ALBUM REVIEW: THE DILLINGER ESCAPE PLAN – DISSOCIATION

10 stars

1997 to 2016. 5 albums and 4 EPs of some of the rawest, most innovative and shock-and-awe-inducing compositions readily available.  At the beginning of August, we were all collectively handed the shit-sandwich of bad news that this is the beginning of the end of The Dillinger Escape Plan. Sad times are on the horizon, but with it comes the swan-song album, the finalé of their avant-garde, jazz infusion math.

Personally, I wasn’t ready to hear this. What with the news of The Dillinger Escape Plans’ demise back in August, life is that little bit bleaker, less enticing and to put it bluntly, grey. You might be able to tell that I’m a hardcore TDEP fan, based on my previous reaction.

Dissociation, the potential final full-length album before their ‘extended hiatus’. Their swan-song LP. The finalé? Let’s hope not, but if it is I can tell you this:

This is the best Dillinger Escape Plan Album.

There, I said it. Hopefully, you read this before you hear the album and curse at my writing. I know what you’d be saying too, I’ve already told myself that I’m wrong. Option Paralysis has always been my favourite. A psychedelic, spastic full-frontal assault neatly packed into an LP, with additional gut-wrenching melodies complete with a side order of gentle-to-mental shocks to the core. But as I’ve listened to Dissociation again and again, I’ve hit my conclusion at 900 mph.

The dawn of Dissociation chimes at “Limerent Death“, the most familiar hitter on the record and could easily be placed on 2013’s One of Us is a Killer. This isn’t a criticism, “Limerent Death” hits exactly the right amount of experimentation that you’d want from a TDEP single, but after this track is where this gets real interesting.

“Symptom of Terminal Illness”. Haunting and harsh with the sombre lull of a Patton-esque Puciato in a realm we have never witnessed him in before with a stellar result. A real Faith No More/Black Sabbath vibe dwells here. Don’t get too comfy in the grim melodic atmosphere as you are about to be pillaged by “Wanting Not So Much As To“. The Dillinger checklist is happy here; chaos in mathcore, check. Classically-styled melodies, check. Billy Rhymer’s signature jazz solo, check. The odd homage to another great artist that you sometimes notice, check (in this case we see a spoken word piece that could be lifted from a Metallica album.)

SHOCK AND AWE! “Fugue”. This is hard to describe without you having heard it. It’s a Dillinger track sure, but similar to the style of Aphex Twin. I won’t go on, this has to be heard.

We return to our Dillinger sound for “Low Feels Blvd“. Once again this isn’t for bad facts,
don’t fix what ain’t broken (then TDEP will come break it anyway). This is a sheer adrenaline surge with a neatly delivered 80’s fusion solo. Finger-twitchers will adore “Surrogate”, featuring amongst Dillinger’s signature stylings one of the most immovable riffs on the album. Headbanging ensues. Scratchy, chirpy guitars and the thunderous bass intensity of Liam Wilson are core elements to “Honeysuckle”. “Manufacturing Discontent” is a slamming groove through and through, mostly lead by Billy Rhymer’s truly unique approach to the genre and the hell he is dealt from Weinman’s frankly disturbed mind. “Apologies Not Included” falls into this familiar trio of classic Dillinger songs, featuring another intense set of chug-before-doom math moments. Here lay the 3 weakest of the album, but only for the fact that they sit well in the formula we know whilst the rest of Dissociation gives a fresh example of why TDEP aren’t just a mathcore band, but a group of composers carefully crafting the scene of the album.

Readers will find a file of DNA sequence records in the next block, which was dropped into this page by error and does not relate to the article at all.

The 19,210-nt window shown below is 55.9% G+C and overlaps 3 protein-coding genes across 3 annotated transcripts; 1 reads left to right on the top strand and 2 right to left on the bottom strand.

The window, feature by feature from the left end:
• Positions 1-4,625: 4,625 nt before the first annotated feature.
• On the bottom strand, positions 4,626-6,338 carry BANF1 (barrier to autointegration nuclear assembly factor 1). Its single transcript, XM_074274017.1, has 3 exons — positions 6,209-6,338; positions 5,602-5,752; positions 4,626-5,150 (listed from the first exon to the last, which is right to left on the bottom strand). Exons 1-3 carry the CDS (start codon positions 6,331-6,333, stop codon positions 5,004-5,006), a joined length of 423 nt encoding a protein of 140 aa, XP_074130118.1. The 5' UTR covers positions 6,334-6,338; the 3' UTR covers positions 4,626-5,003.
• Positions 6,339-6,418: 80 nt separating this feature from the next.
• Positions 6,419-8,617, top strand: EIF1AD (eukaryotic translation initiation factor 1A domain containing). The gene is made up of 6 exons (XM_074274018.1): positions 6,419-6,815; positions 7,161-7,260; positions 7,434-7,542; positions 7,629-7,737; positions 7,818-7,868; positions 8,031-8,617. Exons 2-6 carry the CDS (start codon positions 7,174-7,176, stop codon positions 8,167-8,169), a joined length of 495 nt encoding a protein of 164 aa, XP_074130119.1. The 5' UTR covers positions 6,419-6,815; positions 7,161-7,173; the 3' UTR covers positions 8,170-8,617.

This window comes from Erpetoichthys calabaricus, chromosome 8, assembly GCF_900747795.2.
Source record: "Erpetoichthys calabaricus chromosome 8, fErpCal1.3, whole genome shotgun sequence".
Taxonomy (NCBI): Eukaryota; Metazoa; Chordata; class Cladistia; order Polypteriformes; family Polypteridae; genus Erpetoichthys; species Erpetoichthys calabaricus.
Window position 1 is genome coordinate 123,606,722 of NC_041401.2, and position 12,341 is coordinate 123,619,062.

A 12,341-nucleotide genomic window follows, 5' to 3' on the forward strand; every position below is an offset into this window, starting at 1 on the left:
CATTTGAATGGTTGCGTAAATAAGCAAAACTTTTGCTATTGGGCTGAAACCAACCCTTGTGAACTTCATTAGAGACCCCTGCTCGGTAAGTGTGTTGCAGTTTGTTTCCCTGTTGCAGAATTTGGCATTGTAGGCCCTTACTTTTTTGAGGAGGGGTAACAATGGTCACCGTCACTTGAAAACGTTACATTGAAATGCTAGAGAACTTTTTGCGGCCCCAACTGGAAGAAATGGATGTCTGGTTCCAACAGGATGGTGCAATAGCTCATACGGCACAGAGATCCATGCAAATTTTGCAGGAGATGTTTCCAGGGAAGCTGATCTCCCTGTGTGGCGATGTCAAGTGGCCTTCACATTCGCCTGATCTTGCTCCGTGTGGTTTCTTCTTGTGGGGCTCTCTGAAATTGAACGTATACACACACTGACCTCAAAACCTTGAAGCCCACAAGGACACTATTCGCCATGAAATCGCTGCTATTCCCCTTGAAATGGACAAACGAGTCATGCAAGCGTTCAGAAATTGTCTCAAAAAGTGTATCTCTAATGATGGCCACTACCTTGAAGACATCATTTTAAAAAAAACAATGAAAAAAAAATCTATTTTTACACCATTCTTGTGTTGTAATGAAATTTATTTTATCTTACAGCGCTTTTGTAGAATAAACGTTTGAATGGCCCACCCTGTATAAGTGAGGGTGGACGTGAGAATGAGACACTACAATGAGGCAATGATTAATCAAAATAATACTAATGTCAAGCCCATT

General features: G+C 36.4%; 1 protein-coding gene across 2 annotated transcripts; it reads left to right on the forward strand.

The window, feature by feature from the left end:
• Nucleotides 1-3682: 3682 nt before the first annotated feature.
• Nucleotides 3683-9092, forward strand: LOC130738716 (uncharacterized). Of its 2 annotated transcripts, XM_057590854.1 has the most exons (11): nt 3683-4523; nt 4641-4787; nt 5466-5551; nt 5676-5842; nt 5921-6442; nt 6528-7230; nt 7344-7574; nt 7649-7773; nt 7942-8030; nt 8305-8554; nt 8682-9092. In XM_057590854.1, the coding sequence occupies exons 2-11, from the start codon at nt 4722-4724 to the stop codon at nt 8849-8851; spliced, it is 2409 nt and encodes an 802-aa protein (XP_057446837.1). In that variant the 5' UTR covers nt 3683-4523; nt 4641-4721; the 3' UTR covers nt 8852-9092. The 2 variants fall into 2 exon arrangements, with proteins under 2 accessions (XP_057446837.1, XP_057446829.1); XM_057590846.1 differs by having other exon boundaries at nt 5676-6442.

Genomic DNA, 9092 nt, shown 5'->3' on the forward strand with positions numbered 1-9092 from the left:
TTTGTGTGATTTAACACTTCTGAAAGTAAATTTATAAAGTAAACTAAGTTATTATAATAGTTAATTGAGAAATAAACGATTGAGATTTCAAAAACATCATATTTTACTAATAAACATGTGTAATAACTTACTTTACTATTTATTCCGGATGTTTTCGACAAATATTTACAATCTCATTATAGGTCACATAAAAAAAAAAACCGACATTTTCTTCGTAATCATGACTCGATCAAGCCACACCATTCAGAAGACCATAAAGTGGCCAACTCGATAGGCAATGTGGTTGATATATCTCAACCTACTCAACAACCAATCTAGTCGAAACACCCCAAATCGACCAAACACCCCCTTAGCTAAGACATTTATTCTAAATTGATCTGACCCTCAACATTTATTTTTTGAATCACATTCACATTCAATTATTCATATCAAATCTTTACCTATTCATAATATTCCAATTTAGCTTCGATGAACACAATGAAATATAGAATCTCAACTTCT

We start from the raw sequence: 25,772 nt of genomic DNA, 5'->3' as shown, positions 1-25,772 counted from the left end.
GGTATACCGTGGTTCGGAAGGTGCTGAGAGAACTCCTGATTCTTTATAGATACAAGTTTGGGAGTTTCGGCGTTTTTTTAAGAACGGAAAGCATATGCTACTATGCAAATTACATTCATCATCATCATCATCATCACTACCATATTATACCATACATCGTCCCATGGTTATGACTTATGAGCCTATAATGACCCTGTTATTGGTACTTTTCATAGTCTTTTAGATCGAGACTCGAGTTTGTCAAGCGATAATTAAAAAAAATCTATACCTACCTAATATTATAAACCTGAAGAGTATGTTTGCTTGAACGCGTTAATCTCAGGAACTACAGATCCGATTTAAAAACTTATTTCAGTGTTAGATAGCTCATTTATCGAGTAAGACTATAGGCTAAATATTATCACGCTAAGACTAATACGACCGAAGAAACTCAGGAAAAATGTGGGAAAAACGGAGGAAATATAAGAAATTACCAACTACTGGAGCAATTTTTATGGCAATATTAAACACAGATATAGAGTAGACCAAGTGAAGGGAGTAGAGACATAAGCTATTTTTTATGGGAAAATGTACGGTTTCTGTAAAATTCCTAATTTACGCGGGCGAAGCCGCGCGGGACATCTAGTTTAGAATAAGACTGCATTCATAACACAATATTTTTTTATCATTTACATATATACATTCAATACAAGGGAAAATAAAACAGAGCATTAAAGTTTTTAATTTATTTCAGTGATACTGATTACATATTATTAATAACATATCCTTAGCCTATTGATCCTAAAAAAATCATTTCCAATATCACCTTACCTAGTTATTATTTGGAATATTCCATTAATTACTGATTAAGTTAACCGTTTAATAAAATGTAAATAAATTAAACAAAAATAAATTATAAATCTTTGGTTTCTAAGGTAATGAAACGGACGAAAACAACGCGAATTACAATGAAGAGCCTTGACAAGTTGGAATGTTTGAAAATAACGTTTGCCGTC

The Dillinger Escape Plan are known for having their catchier songs – “Black Bubblegum”, “Milk Lizard”, “Unretrofied”, “One of Us is the Killer” – and this is another avenue that sets them apart from their peers and their copycat counterparts. Dissociation doesn’t have these. Dissociation has “Nothing To Forget” & the title track, “Dissociation“.

“Nothing to Forget” is something that NO OTHER TDEP SONG IS; vulnerable. The throttle isn’t burning to the full extent – with rock-styled drums kicking off the party whilst the string boys bring their A-Game and Greg carefully interchanges between his versatile range, hitting all of your favourite Greg moments… then. “Please let me be by myself/ I don’t need anything” comes and goes, each time becoming agitated, worrisome, frightening. The track takes to string sections as Billy teases alongside Greg’s lullaby and finishes with us all (I assume you’ll be singing along with me, GFTO if not) bellowing  “Please let me be by myself/ I don’t need anything”. Again. Again. Again…

What could potentially be the last Dillinger Escape Plan song concludes?

“Oh?” You say? “But isn’t this an 11-track?” in question. Yes, it is but “Dissociation” is not to be associated with the brutality we’ve witnessed on this journey. Anyone that has heard Greg’s side-project The Black Queen could easily have thought this was their doing. Melancholy holds together this beautiful piece of composition. Strings, synth bass and simplistic but powerful drumming head the end of this industrial piece whilst the final whisper carrying you to demise from Greg repeats “Finding a way to die alone.” Fin.

I feel alone. I stand by my statement. This is the best album the band has ever done. Goodbye dear friend, you are unmatched and, if this truly be the end, forgiven.

Written by Harry Davies

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